Hawaii’s penalties for driving without proof of insurance

If you get caught driving without car insurance in Hawaii, you can expect there to be consequences, including the following[2]:

1st offense: Subsequent offenses:
  • $500 fine (optional community service of 75-100 hours)
  • Minimum $1,500 fine (optional community service of 200-275 hours)
  • A requirement to pay an amount equal to a full year’s insurance premium at the highest market rate
  • License suspension up to one year (if within five years of first offense)
  • Possible jail time up to one year
  • Potential jail time of up to 30 days
  • Possible suspension of your license for up to 60 days
  • Suspended vehicle registration
  • SR-22 required up to three years for each offense
  • License suspension of three months

Optional car insurance coverage in Hawaii

Though Hawaii law only requires that drivers carry liability and personal injury protection, there are a number of other helpful coverage types that can help to keep you protected. Here’s a list of some of the more common optional car insurance coverages: 

  • Comprehensive: This option covers physical damage to your vehicle resulting from weather events or damage that comes from non-collisions (though it does cover animal collisions) This coverage also covers your vehicle in case of theft.
  • Collision: As its name suggests, this coverage type pays for damages resulting from a collision with another car or a stationary object. Collision coverage pays regardless of fault.
  • Loan/Lease Payoff: If you finance your vehicle and have a wreck in which it is totaled, loan lease payoff can help. Otherwise known as gap coverage, it pays the difference between the actual cash value — the value of your car with depreciation factored in — and what you still owe on your loan.
  • Wage loss: This coverage helps in the event that an accident renders you unable to work.
  • Death and Funeral Expense: This steps in to help pay for your funeral expenses in a fatal car accident.
  • Rental Car Reimbursement: This coverage pays toward the cost of a rental car if your vehicle is damaged and unable to be driven. Limits vary by carrier.
  • Roadside Assistance: If you find yourself broken down on the highway, this coverage can go toward reimbursing you for towing costs, flat tire fixes, and even overnight stays in some situations, though this can vary by carrier and by insurance plan.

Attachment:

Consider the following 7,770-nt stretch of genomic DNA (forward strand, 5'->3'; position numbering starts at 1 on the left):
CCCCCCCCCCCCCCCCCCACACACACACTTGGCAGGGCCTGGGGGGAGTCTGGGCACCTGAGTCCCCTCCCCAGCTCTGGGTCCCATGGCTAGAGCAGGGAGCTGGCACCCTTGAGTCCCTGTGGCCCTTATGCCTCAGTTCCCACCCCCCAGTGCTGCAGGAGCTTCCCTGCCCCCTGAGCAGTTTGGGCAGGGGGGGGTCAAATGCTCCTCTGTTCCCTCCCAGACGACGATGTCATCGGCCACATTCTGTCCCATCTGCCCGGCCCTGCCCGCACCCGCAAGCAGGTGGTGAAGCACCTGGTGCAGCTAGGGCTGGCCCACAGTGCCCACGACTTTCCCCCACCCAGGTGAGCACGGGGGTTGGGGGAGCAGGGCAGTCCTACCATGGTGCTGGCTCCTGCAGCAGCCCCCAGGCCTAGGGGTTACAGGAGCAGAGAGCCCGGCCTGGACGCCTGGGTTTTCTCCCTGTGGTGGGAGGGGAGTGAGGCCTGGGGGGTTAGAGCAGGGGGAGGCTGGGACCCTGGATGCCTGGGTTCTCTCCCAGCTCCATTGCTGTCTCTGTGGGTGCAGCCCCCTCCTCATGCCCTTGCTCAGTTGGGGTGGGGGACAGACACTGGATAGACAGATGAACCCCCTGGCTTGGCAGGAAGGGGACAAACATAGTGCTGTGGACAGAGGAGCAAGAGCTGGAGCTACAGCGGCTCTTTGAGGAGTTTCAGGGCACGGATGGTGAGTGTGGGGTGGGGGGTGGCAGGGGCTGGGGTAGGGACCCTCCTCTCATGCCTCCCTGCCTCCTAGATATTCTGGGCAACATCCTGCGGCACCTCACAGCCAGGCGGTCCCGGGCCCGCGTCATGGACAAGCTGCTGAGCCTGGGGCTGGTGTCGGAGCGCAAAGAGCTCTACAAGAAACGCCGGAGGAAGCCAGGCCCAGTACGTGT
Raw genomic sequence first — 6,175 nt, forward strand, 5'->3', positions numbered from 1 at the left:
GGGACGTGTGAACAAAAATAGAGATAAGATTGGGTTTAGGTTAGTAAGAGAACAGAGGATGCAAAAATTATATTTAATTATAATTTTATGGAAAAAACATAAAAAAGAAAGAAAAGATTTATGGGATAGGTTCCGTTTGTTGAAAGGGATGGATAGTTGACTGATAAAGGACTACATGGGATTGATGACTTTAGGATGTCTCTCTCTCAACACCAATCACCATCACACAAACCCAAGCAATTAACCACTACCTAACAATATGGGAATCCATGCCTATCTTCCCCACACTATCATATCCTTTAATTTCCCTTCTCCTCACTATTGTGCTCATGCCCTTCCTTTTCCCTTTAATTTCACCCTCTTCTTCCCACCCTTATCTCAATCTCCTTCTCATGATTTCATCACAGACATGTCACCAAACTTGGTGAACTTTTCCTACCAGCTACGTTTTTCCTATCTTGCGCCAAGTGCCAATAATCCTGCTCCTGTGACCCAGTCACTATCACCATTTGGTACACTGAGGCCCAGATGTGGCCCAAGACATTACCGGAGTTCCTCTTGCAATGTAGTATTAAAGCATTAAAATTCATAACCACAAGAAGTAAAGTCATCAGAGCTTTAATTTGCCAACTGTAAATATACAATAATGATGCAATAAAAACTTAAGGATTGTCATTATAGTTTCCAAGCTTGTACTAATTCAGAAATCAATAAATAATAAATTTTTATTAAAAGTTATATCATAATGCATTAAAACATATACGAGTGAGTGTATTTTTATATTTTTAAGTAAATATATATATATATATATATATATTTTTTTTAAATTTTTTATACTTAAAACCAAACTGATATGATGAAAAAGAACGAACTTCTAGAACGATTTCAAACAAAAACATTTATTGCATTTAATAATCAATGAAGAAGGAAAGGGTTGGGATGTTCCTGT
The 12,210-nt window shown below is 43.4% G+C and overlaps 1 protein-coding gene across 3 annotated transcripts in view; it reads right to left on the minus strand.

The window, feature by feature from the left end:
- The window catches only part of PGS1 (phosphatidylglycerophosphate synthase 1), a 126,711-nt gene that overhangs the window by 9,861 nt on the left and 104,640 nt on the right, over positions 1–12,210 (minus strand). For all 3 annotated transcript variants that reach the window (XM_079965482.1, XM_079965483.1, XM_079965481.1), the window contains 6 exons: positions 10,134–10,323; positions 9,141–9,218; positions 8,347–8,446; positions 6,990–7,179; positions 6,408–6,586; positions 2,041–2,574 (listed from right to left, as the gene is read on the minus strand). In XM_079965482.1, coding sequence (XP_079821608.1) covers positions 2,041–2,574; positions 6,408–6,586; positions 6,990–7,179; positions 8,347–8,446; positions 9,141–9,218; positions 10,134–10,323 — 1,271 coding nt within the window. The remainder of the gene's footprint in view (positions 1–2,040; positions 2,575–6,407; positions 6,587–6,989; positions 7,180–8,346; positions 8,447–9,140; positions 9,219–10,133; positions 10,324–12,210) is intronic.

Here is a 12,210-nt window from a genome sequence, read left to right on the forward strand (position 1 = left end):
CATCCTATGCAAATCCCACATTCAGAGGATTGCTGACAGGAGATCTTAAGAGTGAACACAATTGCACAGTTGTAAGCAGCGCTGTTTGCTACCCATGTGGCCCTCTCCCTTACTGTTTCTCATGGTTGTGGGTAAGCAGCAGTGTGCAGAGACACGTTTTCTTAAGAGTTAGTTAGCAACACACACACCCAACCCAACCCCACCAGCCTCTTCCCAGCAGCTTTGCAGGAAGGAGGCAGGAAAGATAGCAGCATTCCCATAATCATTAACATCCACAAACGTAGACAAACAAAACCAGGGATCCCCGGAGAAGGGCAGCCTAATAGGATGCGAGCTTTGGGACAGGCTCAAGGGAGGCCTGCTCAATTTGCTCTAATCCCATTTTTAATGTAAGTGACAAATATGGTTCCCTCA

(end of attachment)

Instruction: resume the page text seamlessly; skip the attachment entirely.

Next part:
• Uninsured/Underinsured Motorist Bodily Injury: Sadly, some drivers choose not to carry insurance coverage — or at least not enough to cover the full extent of damages that they cause. If you are injured by a driver who cannot pay, this coverage steps in to help with medical expenses like hospital bills and rehabilitation costs.
  • Uninsured Motorist Property Damage: Similar to the coverage above, if you are in an accident with a driver who cannot pay for the damage that they cause to your vehicle or property, this coverage steps in to help.

Why adhering to Hawaii's car insurance requirements is important

On top of being a legal requirement, following Hawaii’s insurance laws is a smart decision financially as well. It can protect you and your assets both from damage that you cause as well as damage inflicted on you. If you are worried about how to afford more coverage, it may be time to start shopping around. The Zebra can help you find quotes from a number of top insurance companies, allowing you to compare coverage options as well as cost so that you can find the right auto policy for your specific needs.

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About The Zebra

The Zebra is not an insurance company. We publish data-backed, expert-reviewed resources to help consumers make more informed insurance decisions.

  • The Zebra’s insurance content is written and reviewed for accuracy by licensed insurance agents.
  • The Zebra’s insurance editorial content is not subject to review or alteration by insurance companies or partners.
  • The Zebra’s editorial team operates independently of the company’s partnerships and commercialization interests, publishing unbiased information for consumer benefit.
  • The auto insurance rates published on The Zebra’s pages are based on a comprehensive analysis of car insurance pricing data, evaluating more than 83 million insurance rates from across the United States.